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RadioShack Puts Customer Data Up For Sale In Bankruptcy Auction 262 262

itwbennett writes For years, RadioShack made a habit of collecting customers' contact information at checkout. Now, the bankrupt retailer is putting that data on the auction block. A list of RadioShack assets for sale includes more than 65 million customer names and physical addresses, and 13 million email addresses. Bloomberg reports that the asset sale may include phone numbers and information on shopping habits as well. New York's Attorney General says his office will take 'appropriate action' if the data is handed over.

Comment: Re:Um... it's 16 days (Score 1) 95 95

Hello, that is really interesting, thanks.
My customer only treats iPhones as secure, I have a Galaxy S5. Would it be possible do you think for Google to offer a service where you analyze source code and optionally only allow passed apps to be downloaded? The impression in the corporate world is that Android is an insecure platform.

Comment: Re:Cult of dumb at WSJ (Score 1) 667 667

No S&W is not awesome, but it's what they used when I was in school. Substitute any other syllabus you choose.The point is not to kill the language and grade pedantically, or "credential it" but simply know there do exist things such as grammatical rules. Then you can break them as you see fit. Why not recommend a better book or open courseware to anyone honestly interested in lucid, compelling writing technique? Last one I remember is, type up a whole book of authors you like. That's also old fashioned... it was pre computer anyway.

Comment: Cult of dumb at WSJ (Score 2) 667 667

The problem is a popular culture that celebrates stupidity. If you want to break grammatical rules, either do so after reading Strunk & White and learning how to write properly. Then it's an artistic decision. Or you can learn English from lolcats and rappers, in which case you are just flaunting ignorance. I remember a drawing anatomy teacher who bemoaned a young artist's work. He had talent but never learned how to draw the human form. It is hard. However there's a difference, even if you paint abstract. There may be talented and educated rappers, but just because you can text and rhyme doesn't make you a poet or a journalist.

Comment: Branches like bells after an ice storm (Score 3, Interesting) 790 790

Tree branches ringing against each other like crystal bells after an ice storm. Once every 1 or 2 years in Northern New Jersey we would have an ice storm. It would completely coat trees in a thick layer if solid ice. The next day the world would be utterly silent, save for the tinkling and chiming of branches as unsern breezes would bang them against each other. For that matter, simply walking unplowed snowy streets with hardly anyone around, snow crunching underfoot is very rare to me. But I think due to global warming perhaps we don't get ice storms that crystallize the tree branches, or the 3 feet of snow I remember.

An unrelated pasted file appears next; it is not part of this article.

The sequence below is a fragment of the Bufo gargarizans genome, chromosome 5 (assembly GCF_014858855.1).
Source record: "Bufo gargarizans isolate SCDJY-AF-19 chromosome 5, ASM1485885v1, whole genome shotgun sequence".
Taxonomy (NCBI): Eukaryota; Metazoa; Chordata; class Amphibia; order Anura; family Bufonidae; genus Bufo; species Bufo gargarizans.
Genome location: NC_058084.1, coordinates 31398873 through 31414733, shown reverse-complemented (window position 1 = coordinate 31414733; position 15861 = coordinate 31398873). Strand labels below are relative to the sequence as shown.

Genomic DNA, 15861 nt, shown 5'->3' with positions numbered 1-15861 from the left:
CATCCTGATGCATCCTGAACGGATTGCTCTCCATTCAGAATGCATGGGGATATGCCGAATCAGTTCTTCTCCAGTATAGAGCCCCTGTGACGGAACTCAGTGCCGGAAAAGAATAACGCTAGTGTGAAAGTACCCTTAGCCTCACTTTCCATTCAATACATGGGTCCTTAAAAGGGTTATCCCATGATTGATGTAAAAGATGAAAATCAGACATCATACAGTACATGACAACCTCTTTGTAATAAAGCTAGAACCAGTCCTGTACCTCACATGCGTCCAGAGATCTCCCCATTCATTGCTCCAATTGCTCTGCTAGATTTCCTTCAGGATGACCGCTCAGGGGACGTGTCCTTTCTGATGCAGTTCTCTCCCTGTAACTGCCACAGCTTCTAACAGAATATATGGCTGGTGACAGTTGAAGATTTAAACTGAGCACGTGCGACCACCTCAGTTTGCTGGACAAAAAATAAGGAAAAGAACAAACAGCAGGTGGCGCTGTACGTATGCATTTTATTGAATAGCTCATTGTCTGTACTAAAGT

Comment: Keypunch machine (Score 1) 790 790

The CHUNK-CHUNK-CHUNK of a keypunch machine. It has a keyboard and each time you type a letter, an oblong hole is punched into a Hollerith card. When I was in elementary school maybe 35 or so years ago I was lucky enough to be able to take weekend classes in Fortran at a giant high school that had a whole room sized system. One card for one line of code, and throw out one if you make a typo. You could write on them. You put a stack of cards into a hopper on the reader machine and then could run the program. I Don't remember if it had a screen.
Anyway, let me tell you that was a VERY satisfying sound that makes a visceral thud through the table and your hands on the keyboard. I miss it.
That school - Allendale HS in New Jersey - had a real planetarium with two-lobed projector too where I learned some basic astronomy. It was a wonderful experience that had big impa ct on me.
This seems to be an emulator!


Security Company Tries To Hide Flaws By Threatening Infringement Suit 124 124

An anonymous reader writes: An RFID-based access control system called IClass is used across the globe to provide physical access controls. This system relies on cryptography to secure communications between a tag and a reader. Since 2010, several academic papers have been released which expose the cryptographic insecurity of the IClass system. Based on these papers, Martin Holst Swende implemented the IClass ciphers in a software library, which he released under the GNU General Public License.

The library is useful to experiment with and determine the security level of an access control system (that you own or have explicit consent to study). However, last Friday, Swende received an email from INSIDE Secure, which notified him of (potential) intellectual property infringement, warning him off distributing the library under threat of "infringement action." Interestingly, it seems this is not the first time HID Global has exerted legal pressure to suppress information.

+ - 3D-Printed Gun Earns Man Two Years In Japanese Prison->

jfruh writes: Japan has some of the strictest anti-gun laws in the world, and the authorities there aim to make sure that new technologies don't open any loopholes. 28-year-old engineer Yoshitomo Imura has been sentenced to two years in jail after making guns with a 3D printer in his home in Kawasaki.
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